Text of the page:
http://europa.eu.int/comm/taxation_customs/common/consultations/customs/index_en.htm. See also the Annexes of the attached Impact Assessment.

Collection and use of expertise

There was no need for external expertise.

Impact assessment

Making only those changes required under the security amendment of the Customs Code (electronic pre-arrival and pre-departure declarations, automated risk management), would bring about a certain degree of progress towards electronic customs, but would not be sufficient to cope with the increasing volumes of goods moving across EU borders. The complexity of the modern supply chain, the number of parties involved, and the increasing volume of just-in-time deliveries require readily available information on international trade transactions both for suppliers, buyers and carriers, and for customs and other border agencies. The increasing use of information and communication technologies throughout the supply chain has created a new business environment requiring an appropriate response by customs. Traders expect low customs-related transaction costs and rapid clearance of goods.

The proposed Decision will allow for the simultaneous development of interoperable customs systems, enabling customs administrations to exchange data with other customs administrations throughout the Community and with other authorities involved in the movement of goods into or out of the Community. Service providers and administrations will be encouraged to create single access points, whereby traders can submit declarations to the competent customs authorities via their existing interface. Information will be more readily accessible, via common customs information portals. Member States will commit themselves to the development of interoperable customs systems, Single Windows and One-Stop Shops. Traders will benefit from lower transaction costs, greater involvement in international trade and more competitiveness; customs and other administrations will benefit from more efficient controls and better allocation of resources. However, without a complete overhaul of the customs rules and procedures, as put forward in the proposed modernized Customs Code, paper-based and electronic declarations would co-exist and customs procedures remain complex, thereby reducing the efficiency of the system.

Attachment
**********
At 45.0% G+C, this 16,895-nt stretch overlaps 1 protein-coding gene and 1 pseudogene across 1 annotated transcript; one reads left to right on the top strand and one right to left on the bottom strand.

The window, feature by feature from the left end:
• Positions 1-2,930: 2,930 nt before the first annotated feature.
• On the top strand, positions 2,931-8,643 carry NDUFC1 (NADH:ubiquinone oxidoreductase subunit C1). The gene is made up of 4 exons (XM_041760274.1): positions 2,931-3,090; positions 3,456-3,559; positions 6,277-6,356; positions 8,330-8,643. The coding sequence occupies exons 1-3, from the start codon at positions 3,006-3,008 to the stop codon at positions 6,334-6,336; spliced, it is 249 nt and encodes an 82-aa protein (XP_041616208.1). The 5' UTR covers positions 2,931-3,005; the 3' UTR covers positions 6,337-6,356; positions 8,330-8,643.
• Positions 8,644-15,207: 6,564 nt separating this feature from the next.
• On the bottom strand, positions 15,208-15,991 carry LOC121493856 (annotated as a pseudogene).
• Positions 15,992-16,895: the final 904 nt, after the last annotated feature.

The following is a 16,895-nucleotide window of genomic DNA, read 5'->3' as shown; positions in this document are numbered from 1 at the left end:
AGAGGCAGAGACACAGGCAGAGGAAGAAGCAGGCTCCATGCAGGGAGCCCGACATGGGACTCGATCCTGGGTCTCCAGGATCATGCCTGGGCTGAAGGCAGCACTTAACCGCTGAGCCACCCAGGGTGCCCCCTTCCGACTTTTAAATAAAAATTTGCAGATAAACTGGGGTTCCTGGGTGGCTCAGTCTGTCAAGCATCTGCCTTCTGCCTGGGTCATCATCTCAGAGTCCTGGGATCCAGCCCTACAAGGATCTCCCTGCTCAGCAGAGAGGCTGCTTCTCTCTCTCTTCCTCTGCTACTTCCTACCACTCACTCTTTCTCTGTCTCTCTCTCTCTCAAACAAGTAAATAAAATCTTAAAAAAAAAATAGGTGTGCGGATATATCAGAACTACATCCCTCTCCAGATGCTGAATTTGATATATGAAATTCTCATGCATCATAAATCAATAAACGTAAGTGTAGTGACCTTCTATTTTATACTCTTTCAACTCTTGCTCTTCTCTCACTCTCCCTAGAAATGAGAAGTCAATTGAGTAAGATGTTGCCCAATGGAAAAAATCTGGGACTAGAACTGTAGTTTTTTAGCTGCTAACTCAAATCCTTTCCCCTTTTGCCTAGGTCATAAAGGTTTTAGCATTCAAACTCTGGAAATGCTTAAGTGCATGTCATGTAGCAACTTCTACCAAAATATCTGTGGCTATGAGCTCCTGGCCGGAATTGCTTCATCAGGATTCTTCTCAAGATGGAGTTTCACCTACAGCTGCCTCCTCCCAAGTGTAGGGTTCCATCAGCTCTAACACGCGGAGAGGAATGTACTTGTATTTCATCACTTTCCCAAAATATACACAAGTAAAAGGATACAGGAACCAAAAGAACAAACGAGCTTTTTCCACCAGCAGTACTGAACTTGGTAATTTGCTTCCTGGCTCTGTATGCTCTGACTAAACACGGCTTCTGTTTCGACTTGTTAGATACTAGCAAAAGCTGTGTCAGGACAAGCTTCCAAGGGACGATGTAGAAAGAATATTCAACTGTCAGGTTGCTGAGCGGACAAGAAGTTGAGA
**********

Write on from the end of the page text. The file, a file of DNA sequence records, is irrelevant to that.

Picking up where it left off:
A centralized customs system, rather than interoperable customs systems, would also meet the objectives described above. However, a centralized customs system would require major operational changes: centralized management of the Customs Union. It would therefore take more years to implement and thus the benefits for traders would materialise much later. Furthermore, such a shift of operational responsibility from the Member States to the Commission would go against the principles of subsidiarity and proportionality.